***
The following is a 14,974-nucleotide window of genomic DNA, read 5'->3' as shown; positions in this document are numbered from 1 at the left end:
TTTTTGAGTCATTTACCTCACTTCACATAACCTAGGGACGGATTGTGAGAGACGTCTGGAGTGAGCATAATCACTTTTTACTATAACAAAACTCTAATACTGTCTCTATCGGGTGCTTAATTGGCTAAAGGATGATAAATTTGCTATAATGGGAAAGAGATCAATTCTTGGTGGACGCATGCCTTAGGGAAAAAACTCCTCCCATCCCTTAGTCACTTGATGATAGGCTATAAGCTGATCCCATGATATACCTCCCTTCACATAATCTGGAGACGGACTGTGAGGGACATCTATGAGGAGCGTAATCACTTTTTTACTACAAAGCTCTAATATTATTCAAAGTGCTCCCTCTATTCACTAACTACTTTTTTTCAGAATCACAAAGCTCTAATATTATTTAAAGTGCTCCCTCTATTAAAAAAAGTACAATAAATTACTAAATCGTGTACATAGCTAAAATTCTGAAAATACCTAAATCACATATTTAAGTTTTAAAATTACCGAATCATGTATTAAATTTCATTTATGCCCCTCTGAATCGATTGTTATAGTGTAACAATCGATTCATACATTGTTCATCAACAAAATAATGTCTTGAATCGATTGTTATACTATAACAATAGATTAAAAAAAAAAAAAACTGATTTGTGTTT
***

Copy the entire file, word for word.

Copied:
The following is a 14,974-nucleotide window of genomic DNA, read 5'->3' as shown; positions in this document are numbered from 1 at the left end:
TTTTTGAGTCATTTACCTCACTTCACATAACCTAGGGACGGATTGTGAGAGACGTCTGGAGTGAGCATAATCACTTTTTACTATAACAAAACTCTAATACTGTCTCTATCGGGTGCTTAATTGGCTAAAGGATGATAAATTTGCTATAATGGGAAAGAGATCAATTCTTGGTGGACGCATGCCTTAGGGAAAAAACTCCTCCCATCCCTTAGTCACTTGATGATAGGCTATAAGCTGATCCCATGATATACCTCCCTTCACATAATCTGGAGACGGACTGTGAGGGACATCTATGAGGAGCGTAATCACTTTTTTACTACAAAGCTCTAATATTATTCAAAGTGCTCCCTCTATTCACTAACTACTTTTTTTCAGAATCACAAAGCTCTAATATTATTTAAAGTGCTCCCTCTATTAAAAAAAGTACAATAAATTACTAAATCGTGTACATAGCTAAAATTCTGAAAATACCTAAATCACATATTTAAGTTTTAAAATTACCGAATCATGTATTAAATTTCATTTATGCCCCTCTGAATCGATTGTTATAGTGTAACAATCGATTCATACATTGTTCATCAACAAAATAATGTCTTGAATCGATTGTTATACTATAACAATAGATTAAAAAAAAAAAAAACTGATTTGTGTTT